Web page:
State passes $1.3 billion for 2014 education budget
Updated On: Mar 05 2013 11:05:23 AM CST
The Joint Finance-Appropriations Committee, which met Monday in Boise to vote on the education budget for fiscal year 2014, voted to release a two-year-old freeze on the system that sets teacher pay.
It passed a 1.3 billion spending plan for 2014, which is an increase of more than 2 percent compared to 2013's budget.
The public education budget is by far the largest in Idaho, weighing in at about 47 percent of state spending.
Part of the budget allows $11.3 million for teacher salaries. After Monday's Joint Finance-Appropriations Committee vote, teachers will now be paid according to experience and level of education.
Idaho had paid teachers based on a matrix combining years of service and their level of education, but in 2011, the grid was frozen to save money.
The committee will also increase first-year teacher minimum pay to $31,000, which is up by $500 from 2013.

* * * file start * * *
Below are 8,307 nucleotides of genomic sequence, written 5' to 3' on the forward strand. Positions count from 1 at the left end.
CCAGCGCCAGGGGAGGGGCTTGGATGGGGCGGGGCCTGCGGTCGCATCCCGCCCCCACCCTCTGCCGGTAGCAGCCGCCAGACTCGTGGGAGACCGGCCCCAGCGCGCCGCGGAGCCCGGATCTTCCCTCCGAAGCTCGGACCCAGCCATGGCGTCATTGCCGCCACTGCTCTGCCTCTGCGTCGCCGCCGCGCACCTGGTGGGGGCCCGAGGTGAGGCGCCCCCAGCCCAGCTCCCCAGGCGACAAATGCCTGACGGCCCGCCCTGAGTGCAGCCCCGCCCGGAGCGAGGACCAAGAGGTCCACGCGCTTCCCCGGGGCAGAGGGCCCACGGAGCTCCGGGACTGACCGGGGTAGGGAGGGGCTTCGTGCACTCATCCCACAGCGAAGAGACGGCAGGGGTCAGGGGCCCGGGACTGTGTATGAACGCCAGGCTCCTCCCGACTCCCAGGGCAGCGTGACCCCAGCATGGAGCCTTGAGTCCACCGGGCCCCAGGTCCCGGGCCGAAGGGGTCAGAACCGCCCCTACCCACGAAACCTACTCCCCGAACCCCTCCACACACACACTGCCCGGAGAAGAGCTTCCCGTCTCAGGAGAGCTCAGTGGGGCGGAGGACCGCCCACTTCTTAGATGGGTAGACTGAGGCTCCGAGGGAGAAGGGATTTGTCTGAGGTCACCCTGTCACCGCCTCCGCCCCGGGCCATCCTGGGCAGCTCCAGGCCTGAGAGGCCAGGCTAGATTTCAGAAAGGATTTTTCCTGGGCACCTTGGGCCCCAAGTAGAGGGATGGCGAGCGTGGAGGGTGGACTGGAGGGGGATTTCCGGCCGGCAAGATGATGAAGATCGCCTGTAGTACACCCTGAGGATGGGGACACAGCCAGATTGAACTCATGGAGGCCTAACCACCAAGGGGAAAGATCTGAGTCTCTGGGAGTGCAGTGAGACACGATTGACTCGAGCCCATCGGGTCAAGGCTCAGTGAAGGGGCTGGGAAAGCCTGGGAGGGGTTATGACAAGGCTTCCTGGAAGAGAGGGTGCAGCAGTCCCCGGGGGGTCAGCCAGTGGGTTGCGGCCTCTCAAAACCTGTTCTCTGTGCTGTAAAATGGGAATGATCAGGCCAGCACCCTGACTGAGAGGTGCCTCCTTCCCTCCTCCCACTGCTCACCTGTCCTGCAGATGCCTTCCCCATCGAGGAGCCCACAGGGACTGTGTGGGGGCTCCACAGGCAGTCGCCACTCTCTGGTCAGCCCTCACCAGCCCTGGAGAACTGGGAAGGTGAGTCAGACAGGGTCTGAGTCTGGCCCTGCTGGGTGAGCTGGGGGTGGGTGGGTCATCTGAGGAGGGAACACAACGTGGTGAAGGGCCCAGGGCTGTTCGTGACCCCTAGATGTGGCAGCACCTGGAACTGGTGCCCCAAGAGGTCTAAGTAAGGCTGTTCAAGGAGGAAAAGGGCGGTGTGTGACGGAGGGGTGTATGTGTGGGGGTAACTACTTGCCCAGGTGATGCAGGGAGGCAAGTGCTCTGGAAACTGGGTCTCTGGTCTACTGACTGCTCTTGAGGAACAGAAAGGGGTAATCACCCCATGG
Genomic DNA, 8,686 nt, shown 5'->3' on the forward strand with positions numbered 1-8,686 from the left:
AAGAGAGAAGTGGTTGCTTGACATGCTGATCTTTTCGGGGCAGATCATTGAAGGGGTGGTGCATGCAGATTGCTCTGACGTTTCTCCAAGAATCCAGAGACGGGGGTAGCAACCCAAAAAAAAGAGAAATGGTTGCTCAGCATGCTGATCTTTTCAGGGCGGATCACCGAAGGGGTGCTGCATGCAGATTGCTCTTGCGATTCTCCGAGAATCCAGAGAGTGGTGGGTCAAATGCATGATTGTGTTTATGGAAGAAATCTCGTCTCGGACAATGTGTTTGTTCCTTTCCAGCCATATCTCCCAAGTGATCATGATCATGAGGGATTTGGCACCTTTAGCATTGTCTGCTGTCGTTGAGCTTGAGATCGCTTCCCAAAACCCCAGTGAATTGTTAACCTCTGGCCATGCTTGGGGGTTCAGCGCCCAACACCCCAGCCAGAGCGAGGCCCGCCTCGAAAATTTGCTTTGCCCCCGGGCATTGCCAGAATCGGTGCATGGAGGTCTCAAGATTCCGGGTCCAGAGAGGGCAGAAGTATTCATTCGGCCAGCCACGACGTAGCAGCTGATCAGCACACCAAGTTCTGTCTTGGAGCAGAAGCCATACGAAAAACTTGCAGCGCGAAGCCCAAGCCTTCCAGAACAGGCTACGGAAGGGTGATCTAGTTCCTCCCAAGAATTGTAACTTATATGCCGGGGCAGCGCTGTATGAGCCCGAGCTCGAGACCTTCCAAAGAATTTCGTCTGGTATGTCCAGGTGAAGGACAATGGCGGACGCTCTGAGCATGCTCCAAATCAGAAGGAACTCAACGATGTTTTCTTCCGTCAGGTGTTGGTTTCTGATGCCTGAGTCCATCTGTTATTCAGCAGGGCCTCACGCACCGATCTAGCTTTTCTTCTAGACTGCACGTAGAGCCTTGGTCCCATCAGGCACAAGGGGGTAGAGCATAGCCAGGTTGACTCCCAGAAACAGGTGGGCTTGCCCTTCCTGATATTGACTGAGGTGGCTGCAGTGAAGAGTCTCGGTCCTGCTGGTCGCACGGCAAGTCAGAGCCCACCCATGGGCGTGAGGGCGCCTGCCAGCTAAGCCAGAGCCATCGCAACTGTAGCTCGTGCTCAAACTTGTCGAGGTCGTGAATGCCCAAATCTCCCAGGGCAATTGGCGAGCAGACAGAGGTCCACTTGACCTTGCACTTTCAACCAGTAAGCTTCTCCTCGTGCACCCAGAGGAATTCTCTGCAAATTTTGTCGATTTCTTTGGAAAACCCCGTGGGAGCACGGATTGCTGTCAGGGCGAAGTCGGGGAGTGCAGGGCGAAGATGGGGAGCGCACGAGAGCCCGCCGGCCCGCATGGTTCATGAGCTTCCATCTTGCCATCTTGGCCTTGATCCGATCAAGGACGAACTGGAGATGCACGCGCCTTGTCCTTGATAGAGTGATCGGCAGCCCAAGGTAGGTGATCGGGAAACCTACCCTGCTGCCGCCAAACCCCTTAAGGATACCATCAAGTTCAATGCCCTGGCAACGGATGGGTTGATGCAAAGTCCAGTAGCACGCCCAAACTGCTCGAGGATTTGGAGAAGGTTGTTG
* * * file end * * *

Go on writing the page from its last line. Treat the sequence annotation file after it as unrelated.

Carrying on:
State Superintendent of Public Instruction Tom Luna said he's glad the budget also pays for high school students to earn college credits.
"(That) not only puts them on a track toward a post-secondary degree or certificate, but has very positive financial consequences for students and families looking at how to afford education after high school," said Luna.
Idaho ranks among the lowest states for the percentage of students going to college.
The measure also added about $13 million for local districts to reward employees who do a good job improving student achievement.
The state is also putting a big emphasis on technology - $13.4 million is slated for technology updates. Luna said he's optimistic about new pilot programs. $2 million dollars will go toward a complete wireless Internet system in Idaho schools.
Technology changes will be awarded to local districts in the form of competitive grants.
Luna also added that the budget cuts in Washington will cause Idaho to lose $6.6 million for K-12 education, but he said the immediate impact will be minimal.
The budget measure still must win the approval of the full Legislature.
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